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Loose lips sink ships.
And loose guidelines about your app’s advertising and user communication policies push users to uninstall, sinking your customer relationships.
In a recent survey of over 2,000 mobile app users, we asked their main reason for uninstalling mobile apps and found the top reasons are:
From the results of this survey, we were able to get to the root causes of a rise in app uninstalls.
Keeping users engaged, respecting sensitivity to advertisements, and performing adequate software testing are some of the solutions to the top reasons users uninstall apps. You can continue reading for more solutions or jump to the infographic with visualizations of the survey results.
No app is safe. It’s a M-app Exodus, a Mass App-odus. Ok, let’s not take this too far, but people uninstall apps every day for a number of reasons.
Perhaps their reasons for uninstalling are legitimate (despite your best intentions).
For example, a security breach compromised trust and therefore resulted in a lost user. Other times, their reasons for uninstalling apps may be out of your mobile marketing team’s hands. For example, limited storage space.
The time horizon for user engagement may differ from app to app. Travel apps, for example, are not likely to have daily active users since travel is typically a less frequent occurrence. This is a likely explanation for why travel apps experience one of the highest uninstall rates across industries: 35% of users churn within 2 weeks.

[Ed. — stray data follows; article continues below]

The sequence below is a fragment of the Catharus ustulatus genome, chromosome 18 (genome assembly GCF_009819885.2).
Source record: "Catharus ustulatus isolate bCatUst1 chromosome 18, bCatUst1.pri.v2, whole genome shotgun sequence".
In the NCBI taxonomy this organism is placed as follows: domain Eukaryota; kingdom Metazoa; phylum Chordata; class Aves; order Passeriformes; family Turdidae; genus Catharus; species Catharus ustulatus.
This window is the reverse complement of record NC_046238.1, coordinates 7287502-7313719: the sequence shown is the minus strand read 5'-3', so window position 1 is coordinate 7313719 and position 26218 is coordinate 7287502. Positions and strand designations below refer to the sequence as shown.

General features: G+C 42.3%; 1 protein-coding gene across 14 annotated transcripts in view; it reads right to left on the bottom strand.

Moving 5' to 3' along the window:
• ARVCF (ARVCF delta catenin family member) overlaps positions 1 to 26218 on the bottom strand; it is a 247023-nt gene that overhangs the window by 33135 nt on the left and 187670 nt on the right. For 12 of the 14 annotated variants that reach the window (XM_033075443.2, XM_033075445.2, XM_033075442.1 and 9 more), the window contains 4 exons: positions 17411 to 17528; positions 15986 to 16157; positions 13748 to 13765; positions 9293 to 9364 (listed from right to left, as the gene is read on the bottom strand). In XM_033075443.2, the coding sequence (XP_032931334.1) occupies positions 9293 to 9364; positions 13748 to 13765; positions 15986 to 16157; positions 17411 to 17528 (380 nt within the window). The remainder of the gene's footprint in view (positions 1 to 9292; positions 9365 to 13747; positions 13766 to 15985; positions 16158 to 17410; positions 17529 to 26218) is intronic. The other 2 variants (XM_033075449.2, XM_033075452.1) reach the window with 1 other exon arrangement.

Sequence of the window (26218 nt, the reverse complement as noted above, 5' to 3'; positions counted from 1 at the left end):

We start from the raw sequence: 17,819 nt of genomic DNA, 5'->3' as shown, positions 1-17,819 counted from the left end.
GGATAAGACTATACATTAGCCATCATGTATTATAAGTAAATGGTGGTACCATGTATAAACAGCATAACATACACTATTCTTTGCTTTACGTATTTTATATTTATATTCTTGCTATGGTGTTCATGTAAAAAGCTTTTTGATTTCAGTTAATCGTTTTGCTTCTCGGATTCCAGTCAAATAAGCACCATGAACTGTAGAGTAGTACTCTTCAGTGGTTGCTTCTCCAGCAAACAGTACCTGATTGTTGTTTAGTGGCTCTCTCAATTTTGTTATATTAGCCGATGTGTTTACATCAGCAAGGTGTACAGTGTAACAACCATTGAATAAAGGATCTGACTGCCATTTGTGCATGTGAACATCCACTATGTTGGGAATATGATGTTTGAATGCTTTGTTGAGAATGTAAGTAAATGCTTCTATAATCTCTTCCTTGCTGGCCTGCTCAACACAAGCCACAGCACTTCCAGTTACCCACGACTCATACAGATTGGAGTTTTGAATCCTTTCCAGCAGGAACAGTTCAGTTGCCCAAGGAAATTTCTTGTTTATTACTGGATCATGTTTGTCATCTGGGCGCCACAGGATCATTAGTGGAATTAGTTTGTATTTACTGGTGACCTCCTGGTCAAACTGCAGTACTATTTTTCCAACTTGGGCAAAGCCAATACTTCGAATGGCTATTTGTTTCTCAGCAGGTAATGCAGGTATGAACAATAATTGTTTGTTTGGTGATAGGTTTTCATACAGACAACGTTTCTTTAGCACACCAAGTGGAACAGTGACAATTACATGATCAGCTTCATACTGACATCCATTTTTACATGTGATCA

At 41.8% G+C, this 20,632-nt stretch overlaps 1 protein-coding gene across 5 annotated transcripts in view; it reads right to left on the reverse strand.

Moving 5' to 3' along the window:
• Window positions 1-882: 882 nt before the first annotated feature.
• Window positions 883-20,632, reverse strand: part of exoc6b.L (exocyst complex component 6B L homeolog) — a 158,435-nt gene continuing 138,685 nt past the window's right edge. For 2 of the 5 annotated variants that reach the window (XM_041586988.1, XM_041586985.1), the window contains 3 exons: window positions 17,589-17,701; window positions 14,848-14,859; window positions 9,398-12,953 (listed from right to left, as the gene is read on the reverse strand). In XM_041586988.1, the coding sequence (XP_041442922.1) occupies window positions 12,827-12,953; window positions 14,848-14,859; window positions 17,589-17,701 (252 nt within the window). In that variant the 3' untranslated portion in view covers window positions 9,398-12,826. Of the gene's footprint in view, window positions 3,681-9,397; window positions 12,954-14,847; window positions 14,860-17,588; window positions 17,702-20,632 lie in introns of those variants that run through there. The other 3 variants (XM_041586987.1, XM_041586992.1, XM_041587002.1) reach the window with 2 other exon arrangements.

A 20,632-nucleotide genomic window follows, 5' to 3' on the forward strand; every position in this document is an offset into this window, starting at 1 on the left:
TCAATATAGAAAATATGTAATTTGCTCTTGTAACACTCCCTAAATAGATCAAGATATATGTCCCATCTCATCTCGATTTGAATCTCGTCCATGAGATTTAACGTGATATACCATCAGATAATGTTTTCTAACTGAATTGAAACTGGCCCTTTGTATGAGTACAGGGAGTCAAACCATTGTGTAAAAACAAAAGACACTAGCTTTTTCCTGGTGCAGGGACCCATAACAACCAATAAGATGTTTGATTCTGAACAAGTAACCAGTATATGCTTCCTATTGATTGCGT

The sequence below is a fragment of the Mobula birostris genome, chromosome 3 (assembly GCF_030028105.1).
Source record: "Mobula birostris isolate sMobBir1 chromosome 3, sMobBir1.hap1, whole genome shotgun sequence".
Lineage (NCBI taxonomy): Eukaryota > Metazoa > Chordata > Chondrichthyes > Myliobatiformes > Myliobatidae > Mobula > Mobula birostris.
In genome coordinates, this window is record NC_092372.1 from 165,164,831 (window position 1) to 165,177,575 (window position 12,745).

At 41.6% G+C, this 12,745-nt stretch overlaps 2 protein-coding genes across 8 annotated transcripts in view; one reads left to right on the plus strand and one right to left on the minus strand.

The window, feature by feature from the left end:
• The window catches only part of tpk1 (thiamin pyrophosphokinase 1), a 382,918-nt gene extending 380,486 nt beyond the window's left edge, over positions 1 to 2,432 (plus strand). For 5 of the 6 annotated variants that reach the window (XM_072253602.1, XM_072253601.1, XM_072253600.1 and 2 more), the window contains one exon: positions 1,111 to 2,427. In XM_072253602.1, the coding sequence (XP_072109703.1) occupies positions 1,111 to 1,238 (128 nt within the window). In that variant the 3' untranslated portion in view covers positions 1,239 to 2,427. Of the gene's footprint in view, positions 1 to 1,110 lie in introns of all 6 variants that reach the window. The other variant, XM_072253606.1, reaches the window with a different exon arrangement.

The obvious goal of most apps is to remain relevant enough to warrant the consumed storage space, but really, maintaining user engagement should be a top priority as our survey results indicate.
The app isn’t “sticky” enough.
Overwhelmingly, users are uninstalling apps because they simply do not use the product. This could mean your engagement and retention efforts are ineffective or signal bigger problems with the value proposition.
Stickiness, like virality in marketing, is something that can be encouraged but is not predictable with any degree of accuracy. If your DAU (Daily Active Users) to MAU (Monthly Active Users) ratio is on the decline, meaning daily active users are returning with less frequency, this could be a warning sign of an upcoming rise in uninstalls.
TIP: Track user engagement and retention rate metrics to make necessary increases or decreases in re-engagement campaigns, such as push notifications and in-app messaging. Use caution, however — the next section covers why aggressive communication tactics can actually drive customers away.
By now, you might think most people have accepted the unspoken agreement that freemium products are available in exchange for receiving advertisements. Although people have come to expect mobile apps to be free, they seem to have become more sensitive to advertisements.
But let’s face it, this sensitivity could be a result of invasive and aggressive advertising tactics.
Ad-blocker software, or worse, user churn, are consequences of too many advertisements. In fact, over 15% of respondents specifically cited too many advertisements as the main reason for uninstalling apps.